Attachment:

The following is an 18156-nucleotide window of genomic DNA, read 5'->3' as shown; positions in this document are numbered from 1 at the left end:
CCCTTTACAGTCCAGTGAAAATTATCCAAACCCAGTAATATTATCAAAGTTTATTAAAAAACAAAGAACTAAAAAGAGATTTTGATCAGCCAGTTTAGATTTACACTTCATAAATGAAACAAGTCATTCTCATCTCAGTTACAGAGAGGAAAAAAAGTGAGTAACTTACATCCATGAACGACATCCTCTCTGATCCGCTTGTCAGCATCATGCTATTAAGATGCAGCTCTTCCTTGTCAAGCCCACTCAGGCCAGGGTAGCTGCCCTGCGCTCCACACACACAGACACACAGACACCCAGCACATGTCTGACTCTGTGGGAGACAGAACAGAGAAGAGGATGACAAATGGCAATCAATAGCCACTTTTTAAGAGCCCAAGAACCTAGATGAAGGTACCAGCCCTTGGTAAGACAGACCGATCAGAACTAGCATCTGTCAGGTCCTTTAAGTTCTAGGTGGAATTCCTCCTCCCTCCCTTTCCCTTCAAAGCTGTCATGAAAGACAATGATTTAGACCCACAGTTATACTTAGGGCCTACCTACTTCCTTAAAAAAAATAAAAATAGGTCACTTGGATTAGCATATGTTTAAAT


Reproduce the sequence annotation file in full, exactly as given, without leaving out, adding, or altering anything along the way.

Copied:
The following is an 18156-nucleotide window of genomic DNA, read 5'->3' as shown; positions in this document are numbered from 1 at the left end:
CCCTTTACAGTCCAGTGAAAATTATCCAAACCCAGTAATATTATCAAAGTTTATTAAAAAACAAAGAACTAAAAAGAGATTTTGATCAGCCAGTTTAGATTTACACTTCATAAATGAAACAAGTCATTCTCATCTCAGTTACAGAGAGGAAAAAAAGTGAGTAACTTACATCCATGAACGACATCCTCTCTGATCCGCTTGTCAGCATCATGCTATTAAGATGCAGCTCTTCCTTGTCAAGCCCACTCAGGCCAGGGTAGCTGCCCTGCGCTCCACACACACAGACACACAGACACCCAGCACATGTCTGACTCTGTGGGAGACAGAACAGAGAAGAGGATGACAAATGGCAATCAATAGCCACTTTTTAAGAGCCCAAGAACCTAGATGAAGGTACCAGCCCTTGGTAAGACAGACCGATCAGAACTAGCATCTGTCAGGTCCTTTAAGTTCTAGGTGGAATTCCTCCTCCCTCCCTTTCCCTTCAAAGCTGTCATGAAAGACAATGATTTAGACCCACAGTTATACTTAGGGCCTACCTACTTCCTTAAAAAAAATAAAAATAGGTCACTTGGATTAGCATATGTTTAAAT